|M.Sc Student||Tereshenkov Irina|
|Subject||Interference with Steroidogenesis in Human Adrenal Tumor|
Cells (H295R) by 5-alpha-Dihydrotestosterone
|Department||Department of Medicine||Supervisors||Assistant Professor Michal Lahav|
|Professor Zeev Blumenfeld|
Both the adrenal glands and the ovaries secrete steroid hormones, including androgens (male sex hormones); hyperandrogenic disorders in women may originate from either organ. In such disorders, which typically begin at adolescence, fertility is impaired and there is increased risk of diabetes, cardiovascular diseases and cancer of the uterus later on. Many clinical observations indicate that excess of androgens of adrenal origin causes secondary impairment of ovarian steroidogenesis, and vice versa.
The present study examines the hypothesis that abnormally high concentrations of androgenic compounds, synthesized in the ovary, directly affect the activity of adrenocortical steroidogenic enzymes. Thus we examined the effect of androgens on cortisol production in H295R human adrenal tumor cells.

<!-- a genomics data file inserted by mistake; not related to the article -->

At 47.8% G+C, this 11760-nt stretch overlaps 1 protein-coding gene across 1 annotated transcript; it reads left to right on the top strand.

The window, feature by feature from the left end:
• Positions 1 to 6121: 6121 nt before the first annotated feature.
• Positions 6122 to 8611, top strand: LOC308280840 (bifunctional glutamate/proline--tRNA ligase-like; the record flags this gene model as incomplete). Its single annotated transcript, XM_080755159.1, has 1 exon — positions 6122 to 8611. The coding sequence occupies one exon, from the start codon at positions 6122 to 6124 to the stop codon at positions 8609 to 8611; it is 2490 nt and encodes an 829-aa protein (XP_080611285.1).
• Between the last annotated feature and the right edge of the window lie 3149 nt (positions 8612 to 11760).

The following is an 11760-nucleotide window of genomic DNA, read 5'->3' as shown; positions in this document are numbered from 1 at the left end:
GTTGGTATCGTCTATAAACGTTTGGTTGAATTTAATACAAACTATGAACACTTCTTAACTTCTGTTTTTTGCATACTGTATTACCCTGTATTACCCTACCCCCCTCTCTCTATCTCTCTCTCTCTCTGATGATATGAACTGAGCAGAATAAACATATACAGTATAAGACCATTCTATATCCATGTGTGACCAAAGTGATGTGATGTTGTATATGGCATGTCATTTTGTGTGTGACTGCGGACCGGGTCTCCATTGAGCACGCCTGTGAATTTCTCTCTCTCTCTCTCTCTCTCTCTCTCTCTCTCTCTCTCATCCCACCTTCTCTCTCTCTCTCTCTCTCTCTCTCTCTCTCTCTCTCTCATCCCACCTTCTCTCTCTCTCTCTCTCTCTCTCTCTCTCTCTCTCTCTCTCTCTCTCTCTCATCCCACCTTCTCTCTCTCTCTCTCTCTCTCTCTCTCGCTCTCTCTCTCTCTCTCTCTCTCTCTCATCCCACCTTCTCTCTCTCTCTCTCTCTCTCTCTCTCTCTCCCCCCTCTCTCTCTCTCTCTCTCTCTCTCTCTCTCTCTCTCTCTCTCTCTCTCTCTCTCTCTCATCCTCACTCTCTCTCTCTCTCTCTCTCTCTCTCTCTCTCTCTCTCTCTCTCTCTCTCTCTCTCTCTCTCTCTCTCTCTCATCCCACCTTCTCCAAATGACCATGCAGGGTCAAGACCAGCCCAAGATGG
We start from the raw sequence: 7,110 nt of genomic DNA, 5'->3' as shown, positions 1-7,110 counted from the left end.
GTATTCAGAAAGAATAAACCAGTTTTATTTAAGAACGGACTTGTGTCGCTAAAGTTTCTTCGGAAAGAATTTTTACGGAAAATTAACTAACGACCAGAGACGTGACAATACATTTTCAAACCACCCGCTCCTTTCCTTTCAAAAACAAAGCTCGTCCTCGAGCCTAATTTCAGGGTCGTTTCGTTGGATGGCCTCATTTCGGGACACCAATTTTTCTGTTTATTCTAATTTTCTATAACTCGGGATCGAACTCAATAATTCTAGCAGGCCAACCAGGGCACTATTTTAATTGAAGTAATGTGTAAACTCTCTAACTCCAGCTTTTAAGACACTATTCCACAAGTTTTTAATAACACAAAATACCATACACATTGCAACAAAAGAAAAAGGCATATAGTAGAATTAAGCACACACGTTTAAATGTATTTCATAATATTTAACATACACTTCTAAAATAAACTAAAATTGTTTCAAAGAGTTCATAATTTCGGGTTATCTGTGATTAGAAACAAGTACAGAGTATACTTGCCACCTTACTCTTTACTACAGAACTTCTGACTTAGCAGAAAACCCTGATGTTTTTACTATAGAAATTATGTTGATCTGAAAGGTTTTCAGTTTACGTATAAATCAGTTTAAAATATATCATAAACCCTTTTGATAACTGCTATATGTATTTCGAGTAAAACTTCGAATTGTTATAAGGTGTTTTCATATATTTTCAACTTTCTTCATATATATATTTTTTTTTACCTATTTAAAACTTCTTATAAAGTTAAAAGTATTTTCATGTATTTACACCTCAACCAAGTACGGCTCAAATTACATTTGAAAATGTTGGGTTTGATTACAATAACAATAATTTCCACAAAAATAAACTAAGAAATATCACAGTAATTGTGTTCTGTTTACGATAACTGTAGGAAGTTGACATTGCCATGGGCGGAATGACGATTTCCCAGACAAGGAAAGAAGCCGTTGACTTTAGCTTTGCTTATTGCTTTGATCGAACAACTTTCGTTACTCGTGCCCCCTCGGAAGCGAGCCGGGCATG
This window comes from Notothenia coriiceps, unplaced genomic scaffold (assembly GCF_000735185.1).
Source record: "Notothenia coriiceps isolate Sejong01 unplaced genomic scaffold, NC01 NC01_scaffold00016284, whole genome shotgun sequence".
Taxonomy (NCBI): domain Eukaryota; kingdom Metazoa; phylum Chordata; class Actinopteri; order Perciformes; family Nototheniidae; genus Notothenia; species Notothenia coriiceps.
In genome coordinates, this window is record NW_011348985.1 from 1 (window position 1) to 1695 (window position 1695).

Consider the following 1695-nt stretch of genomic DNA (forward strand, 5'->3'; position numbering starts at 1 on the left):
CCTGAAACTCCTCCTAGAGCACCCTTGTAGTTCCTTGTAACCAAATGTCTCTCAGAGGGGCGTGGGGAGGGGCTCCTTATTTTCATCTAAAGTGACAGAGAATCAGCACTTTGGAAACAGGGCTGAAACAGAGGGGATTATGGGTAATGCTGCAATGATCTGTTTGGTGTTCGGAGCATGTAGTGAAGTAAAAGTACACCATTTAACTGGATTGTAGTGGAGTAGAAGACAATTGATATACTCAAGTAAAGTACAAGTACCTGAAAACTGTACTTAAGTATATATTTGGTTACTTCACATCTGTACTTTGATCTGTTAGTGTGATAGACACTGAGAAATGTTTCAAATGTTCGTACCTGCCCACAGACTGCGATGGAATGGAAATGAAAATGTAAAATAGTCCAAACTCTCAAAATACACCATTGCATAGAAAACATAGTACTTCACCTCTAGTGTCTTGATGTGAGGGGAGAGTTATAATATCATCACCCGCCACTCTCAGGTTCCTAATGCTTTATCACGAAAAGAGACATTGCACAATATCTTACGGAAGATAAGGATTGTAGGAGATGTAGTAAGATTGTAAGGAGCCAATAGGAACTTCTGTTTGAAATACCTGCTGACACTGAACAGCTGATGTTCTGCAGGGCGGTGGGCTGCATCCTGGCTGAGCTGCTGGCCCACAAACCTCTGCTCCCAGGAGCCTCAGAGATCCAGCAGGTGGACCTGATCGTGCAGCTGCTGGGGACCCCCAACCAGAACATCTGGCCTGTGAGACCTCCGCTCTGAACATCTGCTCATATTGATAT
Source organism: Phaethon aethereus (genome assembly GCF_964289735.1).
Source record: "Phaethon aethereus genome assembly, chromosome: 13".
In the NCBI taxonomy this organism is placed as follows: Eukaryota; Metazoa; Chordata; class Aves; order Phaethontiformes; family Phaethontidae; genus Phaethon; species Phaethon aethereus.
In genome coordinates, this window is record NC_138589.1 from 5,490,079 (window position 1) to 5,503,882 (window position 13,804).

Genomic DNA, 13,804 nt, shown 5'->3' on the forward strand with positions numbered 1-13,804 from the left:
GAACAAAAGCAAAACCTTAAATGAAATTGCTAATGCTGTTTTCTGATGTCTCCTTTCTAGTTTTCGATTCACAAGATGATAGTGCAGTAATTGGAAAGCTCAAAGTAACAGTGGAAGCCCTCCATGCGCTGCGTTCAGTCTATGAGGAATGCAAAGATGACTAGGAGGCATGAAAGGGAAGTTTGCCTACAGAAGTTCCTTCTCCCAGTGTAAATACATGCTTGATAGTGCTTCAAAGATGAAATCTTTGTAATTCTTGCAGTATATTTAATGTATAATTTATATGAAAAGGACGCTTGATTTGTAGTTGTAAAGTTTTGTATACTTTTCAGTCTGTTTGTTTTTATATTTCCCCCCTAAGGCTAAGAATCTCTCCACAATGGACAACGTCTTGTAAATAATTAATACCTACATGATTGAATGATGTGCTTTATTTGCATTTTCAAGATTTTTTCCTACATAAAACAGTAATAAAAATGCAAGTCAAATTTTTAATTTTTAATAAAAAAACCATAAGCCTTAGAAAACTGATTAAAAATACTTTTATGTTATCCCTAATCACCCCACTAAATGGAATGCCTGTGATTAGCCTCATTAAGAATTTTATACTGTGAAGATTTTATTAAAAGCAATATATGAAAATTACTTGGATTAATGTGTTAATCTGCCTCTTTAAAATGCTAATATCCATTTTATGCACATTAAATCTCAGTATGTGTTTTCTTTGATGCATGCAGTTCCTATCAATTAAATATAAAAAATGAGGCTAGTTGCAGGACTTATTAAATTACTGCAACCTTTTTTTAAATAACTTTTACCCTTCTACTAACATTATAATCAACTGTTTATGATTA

Low concentrations of the androgen receptor (AR) agonists testosterone, mibolerone, and 5a-dihydrotestosterone (5a-DHT) as well as high concentrations of testosterone, androstenedione, dehydroepiandrosterone, and 5a-androstane-3a,17b-diol were not effective. However, 5a-DHT at high concentrations reduced cortisol and increased the intermediate progesterone. After 5a-DHT removal, steroidogenesis was normalized gradually. 5a-androstane-3,17-dione was even more effective than 5a-DHT, indicating selectivity. Our results suggest that the effect of 5a-DHT was not mediated by AR activation, did not irreversibly damage the cells, and was not due solely to a simple direct allosteric effect.
When we measured the mRNAs of two of the three enzymes needed for cortisol production from progesterone, 5a-DHT had no effect on either.
Our present working hypothesis is, that excess of androgens from the ovary causes conversion of adrenal steroids to metabolites that may be inhibitory to some adrenal enzymes.